ABA Journal

Oregon

343 ABA Journal Oregon articles.

Lawyer gets reprimand for responding to negative online review with embarrassing client information

A lawyer who revealed a client’s criminal record and name when countering a negative online review violated an ethics rule that bans revelation of information relating to a representation, the Oregon Supreme Court has ruled.

State supreme court asked to consider new licensure paths for lawyers

The Oregon State Bar Board of Bar Examiners has adopted a task force report suggesting supervised practice or law school experiential-learning programs as bar exam alternatives for attorney licensure.

Top Wisconsin court narrowly approves bar admission of woman convicted in pot plot

The Wisconsin Supreme Court ruled 4-3 Tuesday that a woman convicted in a plot to smuggle marijuana to the state from Oregon should be allowed to practice law.

Woman who led police on low-speed chase on her mobility scooter wins reversal of her conviction

A woman who led police on a low-speed chase on her electric mobility scooter wasn’t operating a motor vehicle and should not have been convicted for fleeing or attempting to elude a police officer, an Oregon appeals court has ruled.

Requirement for jury unanimity in serious cases isn’t retroactive, Supreme Court rules

The requirement for unanimous jury verdicts in serious criminal cases doesn’t apply retroactively to overturn final convictions on federal collateral review, the U.S. Supreme Court ruled Monday.

Lawyer gets 5-year suspension for firing gun into colleague’s law office

A lawyer who practices in Portland, Oregon, has received a five-year suspension for firing six bullets into the law office of a colleague, narrowly missing the law firm manager who was in the building.

Prosecutors move to drop charges against former Littler associate charged in Portland demonstration

Prosecutors are asking a federal court in Oregon to drop charges against a former Littler Mendelson associate accused of disorderly conduct on federal property during demonstrations in Portland last summer.

9th Circuit revives Oregon lawyers’ freedom-of-association challenge to mandatory bar membership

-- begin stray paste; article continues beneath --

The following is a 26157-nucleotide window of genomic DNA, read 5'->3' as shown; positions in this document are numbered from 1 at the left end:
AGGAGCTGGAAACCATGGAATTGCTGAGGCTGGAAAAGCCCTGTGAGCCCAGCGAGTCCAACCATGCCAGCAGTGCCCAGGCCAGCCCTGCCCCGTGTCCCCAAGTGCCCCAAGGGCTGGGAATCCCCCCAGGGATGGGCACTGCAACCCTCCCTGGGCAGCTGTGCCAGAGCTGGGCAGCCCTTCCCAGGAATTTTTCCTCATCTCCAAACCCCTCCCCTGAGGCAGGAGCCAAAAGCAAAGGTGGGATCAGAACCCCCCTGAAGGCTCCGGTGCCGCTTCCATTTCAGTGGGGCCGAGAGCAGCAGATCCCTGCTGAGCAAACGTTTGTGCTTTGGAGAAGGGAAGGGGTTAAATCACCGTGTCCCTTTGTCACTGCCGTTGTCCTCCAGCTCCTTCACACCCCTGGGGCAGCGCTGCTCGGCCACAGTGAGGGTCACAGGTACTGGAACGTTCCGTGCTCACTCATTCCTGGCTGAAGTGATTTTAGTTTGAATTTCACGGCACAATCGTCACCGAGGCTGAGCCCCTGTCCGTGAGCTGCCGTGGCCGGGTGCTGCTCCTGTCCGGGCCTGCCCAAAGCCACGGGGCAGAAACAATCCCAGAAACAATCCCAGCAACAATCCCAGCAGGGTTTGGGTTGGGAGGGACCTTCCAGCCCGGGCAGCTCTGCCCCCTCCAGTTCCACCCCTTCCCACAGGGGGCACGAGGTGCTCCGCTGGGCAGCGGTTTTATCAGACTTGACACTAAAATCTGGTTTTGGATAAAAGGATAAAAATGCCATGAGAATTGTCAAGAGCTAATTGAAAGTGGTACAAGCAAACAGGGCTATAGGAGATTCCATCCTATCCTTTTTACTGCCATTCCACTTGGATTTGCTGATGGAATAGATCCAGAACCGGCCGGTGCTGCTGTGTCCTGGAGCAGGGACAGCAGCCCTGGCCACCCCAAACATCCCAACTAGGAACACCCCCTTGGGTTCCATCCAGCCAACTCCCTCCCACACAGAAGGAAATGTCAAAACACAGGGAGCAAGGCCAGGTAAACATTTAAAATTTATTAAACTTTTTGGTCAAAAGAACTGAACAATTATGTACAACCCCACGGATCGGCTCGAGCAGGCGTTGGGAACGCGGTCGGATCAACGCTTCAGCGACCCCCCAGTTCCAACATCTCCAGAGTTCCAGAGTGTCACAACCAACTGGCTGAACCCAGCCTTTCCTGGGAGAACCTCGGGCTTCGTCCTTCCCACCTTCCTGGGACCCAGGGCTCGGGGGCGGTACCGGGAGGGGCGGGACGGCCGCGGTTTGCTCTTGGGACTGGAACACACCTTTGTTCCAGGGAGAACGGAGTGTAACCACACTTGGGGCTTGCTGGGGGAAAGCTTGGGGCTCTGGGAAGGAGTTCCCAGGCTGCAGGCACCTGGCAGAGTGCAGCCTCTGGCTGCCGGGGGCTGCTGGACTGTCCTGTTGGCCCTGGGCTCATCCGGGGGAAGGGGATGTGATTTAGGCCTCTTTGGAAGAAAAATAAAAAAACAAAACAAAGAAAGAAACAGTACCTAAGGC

The San Francisco-based 9th U.S. Circuit Court of Appeals has revived a First Amendment challenge to the Oregon State Bar's mandatory membership requirement.

Afternoon Briefs: Lawyer regrets pepper-spray incident; ex-FBI lawyer avoids prison

Lawyer expresses regret after he is pepper-sprayed by mayor

A lawyer who was pepper-sprayed by the mayor of Portland, Oregon, has expressed regret for the incident that provoked the response.…

Mayor of Portland, Oregon, pepper-sprays lawyer in parking lot

Portland, Oregon, Mayor Ted Wheeler pepper-sprayed a lawyer who confronted him in a restaurant parking lot Sunday about COVID-19 risks, according to police.

Charges tossed against hammer-attack suspect after accuser refuses to testify without a mask

An Oregon judge dismissed charges against a suspect in a hammer attack Monday after his accuser refused to testify against him without a mask.

Voters across US approve measures on police reform and criminal justice

Ballot measures intended to reform policing gained approval in jurisdictions across the country last week, while several other criminal justice reforms also won approval.

Oregon voters legalize psychedelic mushrooms, decriminalize drugs; 4 other states OK recreational marijuana

Voters in several states loosened drug laws Tuesday, going so far in Oregon as to legalize psychedelic mushrooms and to decriminalize small amounts of heroin and other drugs.

Oregon Supreme Court rejects climate change lawsuit that cites public trust doctrine

The Oregon Supreme Court has rejected claims that the public trust doctrine imposes broad duties on the state to protect the environment from greenhouse gas emissions.

Oregon and Louisiana grapple with past criminal convictions made with split verdicts

In April, the U.S. Supreme Court ruled in Ramos v. Louisiana that split verdicts in state trials for serious criminal offenses violated the Sixth Amendment right to a fair trial, overturning a high court ruling in 1972 that upheld them. The effect of the court’s ruling in Ramos is that state courts will now vacate cases with split verdicts on direct appeal. Prosecutors will next decide whether to retry them. What is unclear is whether the ruling will apply retroactively.

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